Here’s a little insight into how I build and prepare a body blank for my electric guitars.
The Black Beech board was about 1000 x 180 x 50mm. I spent half an hour cutting one edge square on the table saw, then flattening out a minor bow, and both edges on the jointer. Getting both sides flat and even is easy with a thicknesses. Then it was a matter of cross cutting it into two even boards.
The three blocks of wood all need to be planed, jointed, and thicknessed to the same height. The flat right angles will hopefully ensure that the three sections will adhere strongly to each other.
You’d think that such large, hefty chunks of wood would need some sort of special wood glue. Nope. Selleys Exterior PVA does the trick. And only enough to spread evenly across the surface of the entire join.
You could quite easily use your finger to spread the glue out, but given the amount of joins I do, I’ve simply glued two bits of scrap MDF on top of each other. The small bit on top provides a bit of a handle, while the larger bit flexes enough to spread the glue evenly. And afterwards, I put it down, and any left over glue on it is soaked into the MDF and provides a glazed layer of plastic that only helps spread the next layer of glue. Bonus!
This is how the body blank will end up looking. Obviously the body shape will be drawn onto it and cut out with a bandsaw or jigsaw. But for now, I take a mental snapshot of what it will look like. I love the contrast that these two woods provide, as well as the grain of the Beech. Simply stunning.
I’ve made up a bit of a jig that goes into my Black & Decker Workmate bench that doubles as a table clamp. The jig provides a solid force along the length of the body blank that provides even pressure to the join. This ensures it glues, even, and doesn’t slide around in the early stages of drying.
Here you can see the three pieces of wood are squeezed together, with their joining edges completely flat. Only the jig is warping under the pressure of the clamping forces. I am looking at upgrading the jig so that the mounting points onto the workbench fit through the bench holes. At this stage, it’s solely relying on two bolts that go through, but obviously have some play in the oversized holes, allowing for the jig to flex a little more than I’d prefer.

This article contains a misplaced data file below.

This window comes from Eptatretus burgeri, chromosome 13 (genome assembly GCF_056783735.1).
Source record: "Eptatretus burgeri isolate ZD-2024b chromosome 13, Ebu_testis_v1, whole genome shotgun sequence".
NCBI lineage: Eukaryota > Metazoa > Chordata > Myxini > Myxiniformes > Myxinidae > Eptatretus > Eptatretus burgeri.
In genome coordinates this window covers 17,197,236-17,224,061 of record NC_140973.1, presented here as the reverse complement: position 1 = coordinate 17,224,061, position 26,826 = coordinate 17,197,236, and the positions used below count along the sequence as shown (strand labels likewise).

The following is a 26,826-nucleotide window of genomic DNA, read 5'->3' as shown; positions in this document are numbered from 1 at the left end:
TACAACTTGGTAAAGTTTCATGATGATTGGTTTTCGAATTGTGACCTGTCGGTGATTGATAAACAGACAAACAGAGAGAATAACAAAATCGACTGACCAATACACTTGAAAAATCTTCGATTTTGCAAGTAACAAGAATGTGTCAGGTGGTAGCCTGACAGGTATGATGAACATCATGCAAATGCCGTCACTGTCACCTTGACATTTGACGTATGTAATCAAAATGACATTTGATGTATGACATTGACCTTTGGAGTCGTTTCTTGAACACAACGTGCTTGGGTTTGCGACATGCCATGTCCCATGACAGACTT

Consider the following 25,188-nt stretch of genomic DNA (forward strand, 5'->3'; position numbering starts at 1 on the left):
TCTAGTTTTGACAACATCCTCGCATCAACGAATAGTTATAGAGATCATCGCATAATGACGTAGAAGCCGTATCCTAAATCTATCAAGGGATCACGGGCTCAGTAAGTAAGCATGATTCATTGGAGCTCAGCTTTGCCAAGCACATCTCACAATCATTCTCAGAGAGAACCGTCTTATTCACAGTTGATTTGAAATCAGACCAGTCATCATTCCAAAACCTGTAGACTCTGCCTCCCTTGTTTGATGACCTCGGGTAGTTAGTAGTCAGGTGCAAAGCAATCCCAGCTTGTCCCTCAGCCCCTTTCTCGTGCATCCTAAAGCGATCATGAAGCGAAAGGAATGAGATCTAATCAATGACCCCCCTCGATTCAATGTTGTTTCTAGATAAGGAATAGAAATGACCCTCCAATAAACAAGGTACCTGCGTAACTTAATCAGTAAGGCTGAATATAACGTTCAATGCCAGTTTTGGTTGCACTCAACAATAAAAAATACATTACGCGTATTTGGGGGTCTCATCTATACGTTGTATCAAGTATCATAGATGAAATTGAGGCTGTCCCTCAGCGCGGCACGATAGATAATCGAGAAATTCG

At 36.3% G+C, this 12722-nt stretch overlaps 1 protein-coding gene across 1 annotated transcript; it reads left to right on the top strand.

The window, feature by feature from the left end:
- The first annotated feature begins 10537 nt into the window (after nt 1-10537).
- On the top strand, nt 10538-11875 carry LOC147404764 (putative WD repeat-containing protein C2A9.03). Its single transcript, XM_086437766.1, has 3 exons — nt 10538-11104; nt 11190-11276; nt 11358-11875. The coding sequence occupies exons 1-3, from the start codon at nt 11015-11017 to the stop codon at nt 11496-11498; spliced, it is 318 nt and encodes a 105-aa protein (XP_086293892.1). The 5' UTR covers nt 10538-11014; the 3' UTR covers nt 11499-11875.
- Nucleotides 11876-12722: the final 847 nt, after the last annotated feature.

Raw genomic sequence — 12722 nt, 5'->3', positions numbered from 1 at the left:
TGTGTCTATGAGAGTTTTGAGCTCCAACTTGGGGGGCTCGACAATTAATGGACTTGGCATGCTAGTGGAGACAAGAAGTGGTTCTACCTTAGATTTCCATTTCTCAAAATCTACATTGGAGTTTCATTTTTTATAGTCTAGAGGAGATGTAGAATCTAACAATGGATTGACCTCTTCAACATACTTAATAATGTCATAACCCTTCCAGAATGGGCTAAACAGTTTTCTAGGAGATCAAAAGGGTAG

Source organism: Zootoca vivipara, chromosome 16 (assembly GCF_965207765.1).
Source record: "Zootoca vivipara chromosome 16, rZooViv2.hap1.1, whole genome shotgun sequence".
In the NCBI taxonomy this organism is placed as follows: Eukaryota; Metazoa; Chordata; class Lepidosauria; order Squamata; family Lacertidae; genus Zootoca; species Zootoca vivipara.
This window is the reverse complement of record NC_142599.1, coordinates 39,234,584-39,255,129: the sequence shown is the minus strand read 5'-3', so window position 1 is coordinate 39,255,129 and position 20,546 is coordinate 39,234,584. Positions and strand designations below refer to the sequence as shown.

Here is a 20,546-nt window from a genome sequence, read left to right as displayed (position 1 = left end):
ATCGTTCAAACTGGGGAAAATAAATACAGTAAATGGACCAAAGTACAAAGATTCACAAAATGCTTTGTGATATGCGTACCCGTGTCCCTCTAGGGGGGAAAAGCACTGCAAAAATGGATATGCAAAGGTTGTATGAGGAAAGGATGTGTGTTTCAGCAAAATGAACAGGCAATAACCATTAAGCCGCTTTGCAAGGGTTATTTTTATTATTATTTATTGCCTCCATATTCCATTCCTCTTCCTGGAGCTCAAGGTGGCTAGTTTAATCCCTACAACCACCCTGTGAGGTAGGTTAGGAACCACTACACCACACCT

As PVA glue acts as a lubricant before it dries solid, it’s relatively important to ensure that the joins don’t move about while it is drying. With all the pressure coming from the sides, there is a chance that the boards will squeeze the middle strip upwards and out. A simple bit of wood clamped over the top of the joins keeps the boards from popping upwards. Hopefully it doesn’t glue to the body blank with any overflow!
Leave it to dry for 24 hours, and it’s ready to start cutting out tomorrow when I get home from work.
Best to do body blanks during the week, so that the 24 hour drying time doesn’t chew up your weekend and click here to find more tools!
So for as long as I can remember, I’ve been using “background-position: center center” to center the background images that are stretched to cover the full background.
These images will often be cropped, as they don’t always fit the set size.
But lately, I’ve been noticing that this doesn’t always work out for the best.
Here’s an example.
The above is a header for a blog post on unleash.alingham.com. It has been positioned “center center”, and does a relatively good job. However, the image is somewhat cropped, and almost misses the mark in terms of the focus of the image.
Why does it lose focus?
Well, because as a photographer, it is very rare that you would use centre lines to frame your photos. They come out unbalanced and simply look ‘wrong’. Generally, photographers stick to the rule of thirds. This is widely documented around the web and world wide. Beginning photographers have it drilled into them. It’s not to say that rules aren’t meant to be broken, but that to turn an average photo into a great one, a simple shift to thirds may be all it takes. Things like people, eyes especially, or points of focus should fit into any of the intersecting lines that the thirds make.
With this in mind, by using center center, we are ignoring these photographic ‘rules’ and applying our own, completely missing the focal point of the photo that we decided was good enough to put on our website in the first place.
There won’t be 100% chance of getting it right with every background photo. Especially if you are using it as a given fixed template of a ‘featured image’ for blog posts, as is the case in unleash.alingham.com.
However, by using ‘background-position: center 33%, we use the top third line, which is the one most often used for focal points regarding objects or people, which let’s face it, is 90% of your chosen images unless you’re running a landscaping blog!
Here’s the same example using center 33%.
What a difference that makes! Suddenly, because the photographer has used the top third line, and we’ve now targeted it by using center 33%, the whole image makes the website work (least of all because of the lady now chewing on a white person doing a somersault!)
Here are both images next to each other.
It’s pretty clear to me which cropped view works best!
In the past, I have written these kinds of projects up in a how to. Others make a YouTube video to show how they made it.
However, by the time I thought about it, I’d already mostly finished it, and the moment to take “how-to” photos was gone. So here are the (mostly) finished product photos.
The Disc Sander